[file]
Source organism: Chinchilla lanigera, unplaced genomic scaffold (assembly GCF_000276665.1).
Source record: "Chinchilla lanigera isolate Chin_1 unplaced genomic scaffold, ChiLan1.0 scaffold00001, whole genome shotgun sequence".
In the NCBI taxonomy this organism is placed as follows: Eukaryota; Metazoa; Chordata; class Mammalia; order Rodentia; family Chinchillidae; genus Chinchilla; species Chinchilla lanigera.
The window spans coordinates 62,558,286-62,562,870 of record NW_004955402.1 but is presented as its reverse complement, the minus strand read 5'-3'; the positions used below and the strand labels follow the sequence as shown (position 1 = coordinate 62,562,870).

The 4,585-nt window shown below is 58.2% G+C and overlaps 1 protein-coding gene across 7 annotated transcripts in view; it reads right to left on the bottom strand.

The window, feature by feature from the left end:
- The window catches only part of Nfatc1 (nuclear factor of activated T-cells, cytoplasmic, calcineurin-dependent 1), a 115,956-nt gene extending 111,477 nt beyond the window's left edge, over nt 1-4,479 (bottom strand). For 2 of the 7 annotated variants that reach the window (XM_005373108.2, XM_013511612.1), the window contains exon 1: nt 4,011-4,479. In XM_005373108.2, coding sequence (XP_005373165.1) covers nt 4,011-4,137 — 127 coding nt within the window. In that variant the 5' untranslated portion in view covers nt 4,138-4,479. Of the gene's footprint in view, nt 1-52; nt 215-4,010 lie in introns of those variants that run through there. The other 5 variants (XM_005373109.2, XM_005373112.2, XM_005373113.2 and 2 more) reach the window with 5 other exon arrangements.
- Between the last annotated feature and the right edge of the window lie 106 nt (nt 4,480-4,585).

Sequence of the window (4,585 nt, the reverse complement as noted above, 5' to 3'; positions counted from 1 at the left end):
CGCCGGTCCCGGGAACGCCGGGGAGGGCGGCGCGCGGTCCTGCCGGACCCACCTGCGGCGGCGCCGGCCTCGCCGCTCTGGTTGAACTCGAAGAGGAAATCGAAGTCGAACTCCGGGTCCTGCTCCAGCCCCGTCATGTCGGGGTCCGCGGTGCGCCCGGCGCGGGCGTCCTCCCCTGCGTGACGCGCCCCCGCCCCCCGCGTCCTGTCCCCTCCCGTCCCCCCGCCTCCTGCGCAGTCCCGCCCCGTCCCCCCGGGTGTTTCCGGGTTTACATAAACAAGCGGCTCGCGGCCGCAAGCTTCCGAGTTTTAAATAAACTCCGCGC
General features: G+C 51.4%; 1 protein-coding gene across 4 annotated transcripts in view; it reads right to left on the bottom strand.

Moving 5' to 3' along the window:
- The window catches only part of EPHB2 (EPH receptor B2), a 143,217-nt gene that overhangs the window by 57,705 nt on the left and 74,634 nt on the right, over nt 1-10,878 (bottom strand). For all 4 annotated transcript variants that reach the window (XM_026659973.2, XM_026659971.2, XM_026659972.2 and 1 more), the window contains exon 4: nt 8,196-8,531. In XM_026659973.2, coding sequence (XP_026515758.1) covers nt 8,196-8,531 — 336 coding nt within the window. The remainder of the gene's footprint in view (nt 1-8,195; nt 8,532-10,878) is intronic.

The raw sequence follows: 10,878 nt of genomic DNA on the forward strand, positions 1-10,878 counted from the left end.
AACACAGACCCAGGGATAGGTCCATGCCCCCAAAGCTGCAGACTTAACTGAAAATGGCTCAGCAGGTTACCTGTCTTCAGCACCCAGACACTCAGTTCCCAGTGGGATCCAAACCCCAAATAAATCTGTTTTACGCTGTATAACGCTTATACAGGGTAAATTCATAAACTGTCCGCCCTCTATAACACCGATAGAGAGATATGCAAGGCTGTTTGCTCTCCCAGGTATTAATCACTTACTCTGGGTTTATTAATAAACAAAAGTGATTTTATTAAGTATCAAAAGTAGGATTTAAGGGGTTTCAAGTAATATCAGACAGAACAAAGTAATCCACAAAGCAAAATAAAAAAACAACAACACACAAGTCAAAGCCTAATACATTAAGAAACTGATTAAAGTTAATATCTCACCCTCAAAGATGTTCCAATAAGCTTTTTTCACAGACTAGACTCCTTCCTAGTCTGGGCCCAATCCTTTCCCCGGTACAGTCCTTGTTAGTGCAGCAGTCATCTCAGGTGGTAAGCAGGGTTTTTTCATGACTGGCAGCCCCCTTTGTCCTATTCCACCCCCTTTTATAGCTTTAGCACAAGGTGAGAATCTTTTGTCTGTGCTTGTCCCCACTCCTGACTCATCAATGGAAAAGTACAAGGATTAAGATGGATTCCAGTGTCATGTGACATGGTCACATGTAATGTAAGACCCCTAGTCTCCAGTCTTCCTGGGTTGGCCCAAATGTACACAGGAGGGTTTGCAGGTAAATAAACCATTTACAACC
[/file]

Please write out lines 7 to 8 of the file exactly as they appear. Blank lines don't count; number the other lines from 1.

- The window catches only part of Nfatc1 (nuclear factor of activated T-cells, cytoplasmic, calcineurin-dependent 1), a 115,956-nt gene extending 111,477 nt beyond the window's left edge, over nt 1-4,479 (bottom strand). For 2 of the 7 annotated variants that reach the window (XM_005373108.2, XM_013511612.1), the window contains exon 1: nt 4,011-4,479. In XM_005373108.2, coding sequence (XP_005373165.1) covers nt 4,011-4,137 — 127 coding nt within the window. In that variant the 5' untranslated portion in view covers nt 4,138-4,479. Of the gene's footprint in view, nt 1-52; nt 215-4,010 lie in introns of those variants that run through there. The other 5 variants (XM_005373109.2, XM_005373112.2, XM_005373113.2 and 2 more) reach the window with 5 other exon arrangements.
- Between the last annotated feature and the right edge of the window lie 106 nt (nt 4,480-4,585).